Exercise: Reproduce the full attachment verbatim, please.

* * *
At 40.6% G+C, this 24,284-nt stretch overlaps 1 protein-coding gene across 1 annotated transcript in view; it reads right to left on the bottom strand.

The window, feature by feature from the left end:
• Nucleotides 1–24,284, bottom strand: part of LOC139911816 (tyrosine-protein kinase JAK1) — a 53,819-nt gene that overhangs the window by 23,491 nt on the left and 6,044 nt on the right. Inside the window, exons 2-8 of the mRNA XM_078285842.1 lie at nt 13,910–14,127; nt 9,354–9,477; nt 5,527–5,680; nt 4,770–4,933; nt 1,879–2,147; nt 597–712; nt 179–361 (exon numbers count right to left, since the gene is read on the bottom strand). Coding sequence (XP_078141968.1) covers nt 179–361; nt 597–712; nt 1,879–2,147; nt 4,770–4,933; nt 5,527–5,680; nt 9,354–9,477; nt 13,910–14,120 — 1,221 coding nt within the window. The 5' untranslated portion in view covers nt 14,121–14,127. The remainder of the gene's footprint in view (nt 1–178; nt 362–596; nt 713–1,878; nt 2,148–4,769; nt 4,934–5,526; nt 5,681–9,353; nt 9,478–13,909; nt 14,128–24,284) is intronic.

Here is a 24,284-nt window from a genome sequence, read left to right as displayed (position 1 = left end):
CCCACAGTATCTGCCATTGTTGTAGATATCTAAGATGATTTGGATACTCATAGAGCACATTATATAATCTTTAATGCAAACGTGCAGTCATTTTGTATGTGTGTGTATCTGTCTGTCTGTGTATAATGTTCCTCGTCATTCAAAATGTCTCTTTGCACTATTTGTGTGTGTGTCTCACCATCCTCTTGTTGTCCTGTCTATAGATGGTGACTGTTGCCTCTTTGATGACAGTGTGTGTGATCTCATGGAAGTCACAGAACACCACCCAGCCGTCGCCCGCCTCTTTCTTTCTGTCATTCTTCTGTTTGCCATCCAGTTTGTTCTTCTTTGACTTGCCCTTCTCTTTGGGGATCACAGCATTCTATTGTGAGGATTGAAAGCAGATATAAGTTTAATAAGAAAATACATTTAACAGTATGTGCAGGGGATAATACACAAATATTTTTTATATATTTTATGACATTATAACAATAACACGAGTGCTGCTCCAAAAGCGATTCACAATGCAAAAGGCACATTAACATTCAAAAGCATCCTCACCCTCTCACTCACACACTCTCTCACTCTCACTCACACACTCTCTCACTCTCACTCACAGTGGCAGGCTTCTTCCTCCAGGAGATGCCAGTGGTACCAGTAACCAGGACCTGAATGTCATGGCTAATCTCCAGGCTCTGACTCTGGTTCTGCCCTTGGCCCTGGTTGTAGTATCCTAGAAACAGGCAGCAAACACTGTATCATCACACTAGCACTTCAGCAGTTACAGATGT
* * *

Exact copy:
At 40.6% G+C, this 24,284-nt stretch overlaps 1 protein-coding gene across 1 annotated transcript in view; it reads right to left on the bottom strand.

The window, feature by feature from the left end:
• Nucleotides 1–24,284, bottom strand: part of LOC139911816 (tyrosine-protein kinase JAK1) — a 53,819-nt gene that overhangs the window by 23,491 nt on the left and 6,044 nt on the right. Inside the window, exons 2-8 of the mRNA XM_078285842.1 lie at nt 13,910–14,127; nt 9,354–9,477; nt 5,527–5,680; nt 4,770–4,933; nt 1,879–2,147; nt 597–712; nt 179–361 (exon numbers count right to left, since the gene is read on the bottom strand). Coding sequence (XP_078141968.1) covers nt 179–361; nt 597–712; nt 1,879–2,147; nt 4,770–4,933; nt 5,527–5,680; nt 9,354–9,477; nt 13,910–14,120 — 1,221 coding nt within the window. The 5' untranslated portion in view covers nt 14,121–14,127. The remainder of the gene's footprint in view (nt 1–178; nt 362–596; nt 713–1,878; nt 2,148–4,769; nt 4,934–5,526; nt 5,681–9,353; nt 9,478–13,909; nt 14,128–24,284) is intronic.

Here is a 24,284-nt window from a genome sequence, read left to right as displayed (position 1 = left end):
CCCACAGTATCTGCCATTGTTGTAGATATCTAAGATGATTTGGATACTCATAGAGCACATTATATAATCTTTAATGCAAACGTGCAGTCATTTTGTATGTGTGTGTATCTGTCTGTCTGTGTATAATGTTCCTCGTCATTCAAAATGTCTCTTTGCACTATTTGTGTGTGTGTCTCACCATCCTCTTGTTGTCCTGTCTATAGATGGTGACTGTTGCCTCTTTGATGACAGTGTGTGTGATCTCATGGAAGTCACAGAACACCACCCAGCCGTCGCCCGCCTCTTTCTTTCTGTCATTCTTCTGTTTGCCATCCAGTTTGTTCTTCTTTGACTTGCCCTTCTCTTTGGGGATCACAGCATTCTATTGTGAGGATTGAAAGCAGATATAAGTTTAATAAGAAAATACATTTAACAGTATGTGCAGGGGATAATACACAAATATTTTTTATATATTTTATGACATTATAACAATAACACGAGTGCTGCTCCAAAAGCGATTCACAATGCAAAAGGCACATTAACATTCAAAAGCATCCTCACCCTCTCACTCACACACTCTCTCACTCTCACTCACACACTCTCTCACTCTCACTCACAGTGGCAGGCTTCTTCCTCCAGGAGATGCCAGTGGTACCAGTAACCAGGACCTGAATGTCATGGCTAATCTCCAGGCTCTGACTCTGGTTCTGCCCTTGGCCCTGGTTGTAGTATCCTAGAAACAGGCAGCAAACACTGTATCATCACACTAGCACTTCAGCAGTTACAGATGT